“The canon is the canon,” Mark Cousins said at the 2019 Telluride Film Festival. “It’s robust. It’s resistant to change. It’s impervious to truth.”
That truth he’s referring to is the canon’s sexism. And its racism. It’s elevation by way of exclusion. That’s beginning to change. From Boulder Weekly Vol. 27, No. 19, “From a second-rate Bette Davis to a first-rate auteur.”
They say the future of film is female. It is. But so is the past. Maybe that’s not evident upon first glance—certainly not if you page through the standard history books—because critics, historians, and filmmakers, mostly male, like to focus on the canon. And the canon is sexist by omission, dismissive by default.
Thankfully, some companies and organizations are bucking that trend. They’re widening cinema’s gaze and welcome all of cinemas’ past pioneers, contract players, and independent filmmakers to the table. Case in point: Kino Lorber’s newest Blu-ray box set, Ida Lupino: Filmmaker Collection featuring four films: Not Wanted (1948), Never Fear (1949), The Hitch-Hiker (1953) and The Bigamist (1953), all beautifully restored, with scholarly commentaries and an outstanding booklet written by Ronnie Scheib.
Few come to cinema through similar means, and Lupino’s story is no exception. Born in 1918 in London, Lupino made her way to Hollywood first as a dancer, then as an actress. Bad girls were her métier, and Lupino climbed the ranks at Warner Bros., often taking the roles A-lister Bette Davis turned down.
But Lupino was unsatisfied being a second-rate Davis and turned to independent filmmaking for control. Working with her husband, Collier Young, Lupino formed a production company, The Filmakers [sic], and began developing socially conscious scripts, the kind Hollywood studios wouldn’t touch with a 10-foot pole. Writing, producing, and directing, Lupino shot in stark black and white—invoking both documentary and Italian neorealism—and tackled topics society was trying to sweep under the rug: discarded, unwed mothers (Not Wanted), polio (Never Fear), rape (Outrage), psychopathy (The Hitch-Hiker) and adultery (The Bigamist). Each film was made for less than $160,000.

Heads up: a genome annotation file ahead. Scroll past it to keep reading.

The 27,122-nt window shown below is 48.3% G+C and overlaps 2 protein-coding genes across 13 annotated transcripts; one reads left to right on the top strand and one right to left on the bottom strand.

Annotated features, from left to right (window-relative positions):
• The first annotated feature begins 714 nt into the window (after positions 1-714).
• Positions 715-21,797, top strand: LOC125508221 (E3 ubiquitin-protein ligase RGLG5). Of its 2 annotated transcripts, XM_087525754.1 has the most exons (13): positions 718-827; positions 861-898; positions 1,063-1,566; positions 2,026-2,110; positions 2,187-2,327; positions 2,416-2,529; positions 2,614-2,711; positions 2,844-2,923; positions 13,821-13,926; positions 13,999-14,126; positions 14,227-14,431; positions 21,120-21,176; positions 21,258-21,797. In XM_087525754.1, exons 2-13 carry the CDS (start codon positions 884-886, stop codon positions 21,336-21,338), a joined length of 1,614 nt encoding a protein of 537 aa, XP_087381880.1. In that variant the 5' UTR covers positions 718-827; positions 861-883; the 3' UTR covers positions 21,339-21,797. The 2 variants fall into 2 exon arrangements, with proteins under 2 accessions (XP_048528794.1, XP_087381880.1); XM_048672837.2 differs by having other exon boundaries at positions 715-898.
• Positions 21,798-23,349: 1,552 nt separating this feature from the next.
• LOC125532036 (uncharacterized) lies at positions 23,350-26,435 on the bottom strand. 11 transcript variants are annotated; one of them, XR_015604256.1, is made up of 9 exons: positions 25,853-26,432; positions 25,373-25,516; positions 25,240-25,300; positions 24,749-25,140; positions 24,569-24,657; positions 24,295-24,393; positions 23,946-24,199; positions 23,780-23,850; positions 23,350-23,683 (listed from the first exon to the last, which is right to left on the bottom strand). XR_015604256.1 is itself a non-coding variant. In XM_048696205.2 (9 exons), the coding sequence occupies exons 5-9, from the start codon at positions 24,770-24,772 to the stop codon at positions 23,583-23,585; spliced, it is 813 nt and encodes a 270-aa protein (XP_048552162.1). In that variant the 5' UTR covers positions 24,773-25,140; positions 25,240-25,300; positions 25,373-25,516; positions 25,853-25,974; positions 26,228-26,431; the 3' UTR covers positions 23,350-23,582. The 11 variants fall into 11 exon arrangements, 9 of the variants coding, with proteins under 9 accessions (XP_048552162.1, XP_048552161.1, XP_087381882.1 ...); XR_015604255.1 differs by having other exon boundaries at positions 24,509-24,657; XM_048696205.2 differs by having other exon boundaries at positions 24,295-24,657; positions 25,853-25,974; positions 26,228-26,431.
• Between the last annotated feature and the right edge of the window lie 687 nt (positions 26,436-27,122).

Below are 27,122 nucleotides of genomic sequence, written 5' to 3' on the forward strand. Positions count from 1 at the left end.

Sadly, Outrage isn’t included in Kino Lorber’s set, but the other four form a survey of post-war America repressed. Individually these movies capture a sense of true alienation, loneliness, and passivity. Taken together, they display the prowess of Lupino’s storytelling, the care with which she considers each character’s perspective, and the empathy she gives even her most heinous villains.
Of the four, The Bigamist might be Lupino’s best. Not just because she also stars (opposite Joan Fontaine, who was married to Collier Young at the time—what an interesting shoot that must have been) but because her treatment of an adulterous husband (played perfectly by Edmond O’Brien) is so even-handed, so sympathetic, you don’t just feel for him; you understand him. So it is with all great works of cinema.
Others would follow in Lupino’s footsteps. Look up studio actors who started independent production companies tackling challenging materials, and you’ll find plenty on John Cassavettes, little on Lupino. That’s beginning to change. And while studios, production companies, festivals, distributors, and exhibitors make promises toward gender parity in the future, now is the time to discover the work that got us here. You might have to look a bit harder to find it, but the results are all the more rewarding.
Ida Lupino: Filmmaker Collection is available from Kino Lorber wherever Blu-rays/DVDs are sold.